What To Expect When You Start Taking Amitriptyline

Amitriptyline is the medication I am asked about most often.

Although unlicensed for trigeminal neuralgia, this antidepressant is often prescribed as pain relief. I was told by the pain management clinic that it works best for type 2 pain, especially the crawling sensation I get in my cheek. I was on amitriptyline for around two years in total.

I’ve previously written about how to come off pain medication and how to prepare beforehand, but I’ve never actually spoke about how difficult it was to start taking amitriptyline. I found it more difficult than any medication I’d started on before. At the time, I didn’t think anything of it, because I was so desperate for the pain to stop, but looking back, I really put my body through a lot, all because of one tiny pill, in the hope it would end my pain.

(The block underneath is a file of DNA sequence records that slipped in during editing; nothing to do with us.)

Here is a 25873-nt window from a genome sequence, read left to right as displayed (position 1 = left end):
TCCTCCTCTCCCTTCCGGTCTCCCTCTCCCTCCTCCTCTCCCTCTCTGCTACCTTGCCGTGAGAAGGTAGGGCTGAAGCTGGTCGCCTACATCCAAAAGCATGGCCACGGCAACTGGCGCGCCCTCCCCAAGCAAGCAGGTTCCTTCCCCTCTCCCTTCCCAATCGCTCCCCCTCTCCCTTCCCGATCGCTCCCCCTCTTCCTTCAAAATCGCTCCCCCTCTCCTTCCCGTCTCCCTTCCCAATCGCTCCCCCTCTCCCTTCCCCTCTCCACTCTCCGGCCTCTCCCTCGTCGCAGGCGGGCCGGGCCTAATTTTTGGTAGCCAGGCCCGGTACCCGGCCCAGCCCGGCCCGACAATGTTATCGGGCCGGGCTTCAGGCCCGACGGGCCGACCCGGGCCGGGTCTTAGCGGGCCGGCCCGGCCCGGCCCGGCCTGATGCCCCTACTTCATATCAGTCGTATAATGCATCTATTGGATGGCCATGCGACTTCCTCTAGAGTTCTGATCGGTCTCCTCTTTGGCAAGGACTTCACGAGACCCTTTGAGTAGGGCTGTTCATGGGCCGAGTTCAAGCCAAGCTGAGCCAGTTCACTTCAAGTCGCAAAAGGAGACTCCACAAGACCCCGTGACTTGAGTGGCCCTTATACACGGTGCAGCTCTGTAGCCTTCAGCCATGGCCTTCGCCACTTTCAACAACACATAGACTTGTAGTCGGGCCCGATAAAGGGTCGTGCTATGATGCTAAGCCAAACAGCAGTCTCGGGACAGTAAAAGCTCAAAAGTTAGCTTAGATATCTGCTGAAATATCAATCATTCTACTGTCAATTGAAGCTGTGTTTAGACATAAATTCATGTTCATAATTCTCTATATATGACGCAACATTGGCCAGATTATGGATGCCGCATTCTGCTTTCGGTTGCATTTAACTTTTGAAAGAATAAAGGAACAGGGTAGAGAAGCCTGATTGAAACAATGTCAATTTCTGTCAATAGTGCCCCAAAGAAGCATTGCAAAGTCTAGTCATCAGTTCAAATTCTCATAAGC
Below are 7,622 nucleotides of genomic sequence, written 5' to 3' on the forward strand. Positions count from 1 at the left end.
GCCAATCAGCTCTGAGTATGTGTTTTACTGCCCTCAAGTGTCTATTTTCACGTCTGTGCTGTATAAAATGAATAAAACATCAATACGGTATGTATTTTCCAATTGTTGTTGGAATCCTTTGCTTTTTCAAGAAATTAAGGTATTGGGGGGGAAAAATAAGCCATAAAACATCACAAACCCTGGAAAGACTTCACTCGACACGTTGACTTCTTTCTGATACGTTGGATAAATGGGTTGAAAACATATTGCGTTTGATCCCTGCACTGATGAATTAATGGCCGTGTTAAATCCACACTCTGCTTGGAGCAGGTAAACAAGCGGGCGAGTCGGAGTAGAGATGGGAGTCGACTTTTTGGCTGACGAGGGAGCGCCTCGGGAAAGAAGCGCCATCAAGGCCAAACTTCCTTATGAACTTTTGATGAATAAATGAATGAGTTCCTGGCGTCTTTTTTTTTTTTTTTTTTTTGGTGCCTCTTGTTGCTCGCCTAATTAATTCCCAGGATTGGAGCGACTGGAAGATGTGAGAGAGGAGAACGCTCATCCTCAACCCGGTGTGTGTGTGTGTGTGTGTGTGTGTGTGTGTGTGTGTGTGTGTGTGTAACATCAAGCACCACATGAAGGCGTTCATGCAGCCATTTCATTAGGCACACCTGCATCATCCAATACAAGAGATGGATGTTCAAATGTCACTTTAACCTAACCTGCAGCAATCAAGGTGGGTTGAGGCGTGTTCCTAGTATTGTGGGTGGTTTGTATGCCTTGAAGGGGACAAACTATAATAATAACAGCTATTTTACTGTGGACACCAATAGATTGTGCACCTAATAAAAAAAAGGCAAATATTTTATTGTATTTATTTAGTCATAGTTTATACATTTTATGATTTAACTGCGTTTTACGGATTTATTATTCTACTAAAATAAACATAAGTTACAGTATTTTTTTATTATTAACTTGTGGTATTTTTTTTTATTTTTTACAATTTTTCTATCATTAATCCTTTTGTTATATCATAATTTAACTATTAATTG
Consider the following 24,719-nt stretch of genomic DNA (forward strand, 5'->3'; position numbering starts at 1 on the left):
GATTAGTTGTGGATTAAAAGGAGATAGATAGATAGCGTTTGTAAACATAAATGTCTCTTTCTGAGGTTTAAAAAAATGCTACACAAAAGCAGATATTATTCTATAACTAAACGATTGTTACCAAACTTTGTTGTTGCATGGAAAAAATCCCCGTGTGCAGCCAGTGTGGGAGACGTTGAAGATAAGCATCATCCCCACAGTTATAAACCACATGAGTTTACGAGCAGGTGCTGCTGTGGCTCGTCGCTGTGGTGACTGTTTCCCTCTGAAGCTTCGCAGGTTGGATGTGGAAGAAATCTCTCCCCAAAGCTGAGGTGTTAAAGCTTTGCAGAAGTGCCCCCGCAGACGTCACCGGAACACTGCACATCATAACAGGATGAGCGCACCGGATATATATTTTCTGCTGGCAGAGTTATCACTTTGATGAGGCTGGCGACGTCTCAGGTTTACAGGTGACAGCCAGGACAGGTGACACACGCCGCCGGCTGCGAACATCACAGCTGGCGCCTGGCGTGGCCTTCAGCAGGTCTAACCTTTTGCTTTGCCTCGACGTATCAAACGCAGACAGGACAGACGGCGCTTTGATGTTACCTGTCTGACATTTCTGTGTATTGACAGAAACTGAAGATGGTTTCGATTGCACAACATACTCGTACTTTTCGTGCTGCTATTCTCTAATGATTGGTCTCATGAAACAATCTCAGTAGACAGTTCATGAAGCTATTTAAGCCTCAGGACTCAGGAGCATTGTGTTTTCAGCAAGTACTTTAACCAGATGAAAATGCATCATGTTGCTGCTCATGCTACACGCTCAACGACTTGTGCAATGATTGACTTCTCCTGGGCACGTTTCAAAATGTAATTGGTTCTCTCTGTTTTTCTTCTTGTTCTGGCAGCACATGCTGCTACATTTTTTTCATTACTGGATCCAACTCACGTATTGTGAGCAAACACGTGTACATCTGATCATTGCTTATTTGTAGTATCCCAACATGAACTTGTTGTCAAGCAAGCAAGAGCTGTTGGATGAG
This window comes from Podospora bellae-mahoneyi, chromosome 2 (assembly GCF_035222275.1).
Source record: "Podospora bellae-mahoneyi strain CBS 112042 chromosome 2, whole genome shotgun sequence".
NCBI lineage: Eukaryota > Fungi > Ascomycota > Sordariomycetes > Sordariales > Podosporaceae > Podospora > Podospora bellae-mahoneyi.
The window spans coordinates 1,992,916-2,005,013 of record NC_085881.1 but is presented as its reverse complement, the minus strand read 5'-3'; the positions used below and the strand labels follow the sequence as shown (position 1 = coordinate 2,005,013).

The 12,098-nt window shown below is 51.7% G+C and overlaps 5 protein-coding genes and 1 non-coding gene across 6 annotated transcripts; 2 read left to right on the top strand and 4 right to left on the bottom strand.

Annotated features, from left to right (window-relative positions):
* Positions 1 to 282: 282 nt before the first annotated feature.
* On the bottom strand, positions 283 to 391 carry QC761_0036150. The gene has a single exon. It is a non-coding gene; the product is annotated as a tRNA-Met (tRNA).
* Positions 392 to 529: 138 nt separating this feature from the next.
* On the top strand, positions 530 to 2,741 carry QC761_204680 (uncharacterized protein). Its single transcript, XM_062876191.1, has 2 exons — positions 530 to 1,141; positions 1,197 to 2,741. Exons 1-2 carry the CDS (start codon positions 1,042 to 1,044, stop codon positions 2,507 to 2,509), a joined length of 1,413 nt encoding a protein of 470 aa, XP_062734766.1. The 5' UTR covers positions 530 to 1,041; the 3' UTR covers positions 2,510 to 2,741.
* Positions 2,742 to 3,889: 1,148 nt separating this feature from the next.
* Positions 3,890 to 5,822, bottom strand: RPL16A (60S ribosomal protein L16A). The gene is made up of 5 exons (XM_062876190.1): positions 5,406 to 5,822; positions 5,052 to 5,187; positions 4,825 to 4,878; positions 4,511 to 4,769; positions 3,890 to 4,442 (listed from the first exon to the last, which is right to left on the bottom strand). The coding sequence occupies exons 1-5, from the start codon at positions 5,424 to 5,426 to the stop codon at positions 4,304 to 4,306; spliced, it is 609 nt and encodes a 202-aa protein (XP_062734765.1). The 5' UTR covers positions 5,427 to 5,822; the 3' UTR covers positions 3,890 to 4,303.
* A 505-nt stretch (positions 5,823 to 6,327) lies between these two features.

I read about the side effects online and took absolutely nothing in, because I was so excited at the thought of the crawling feeling in my face stopping. Now, looking back over the side effects, I feel like some of them were definitely more prominent than others for me.

Amitriptyline can take around a month to start working, but the side effects can start straight away. Sometimes, it gets worse before it gets better. It can be really disheartening to start taking a drug, to feel absolutely none of the benefits and to get all of the side effects, but this is a really strong little medication.

You have to build up to a suitable dose. I didn’t feel any kind of pain relief from taking a lower dose. I increased my medication from 10mg, to 20mg, to 30mg and eventually settled on 40mg after several long weeks. Most people settle somewhere between 40mg and 70mg for trigeminal neuralgia.

Amitriptyline makes you really really tired. You are usually advised to take your dose before bedtime and getting the timings right was a skill I was very slow to pick up on. If you take it too early, you’ll be struggling to keep your eyes open during dinner, but if you take it too late your body might not know how to fall asleep without it (absolutely happened to me) and, more importantly, you won’t be able to get out of bed the next morning!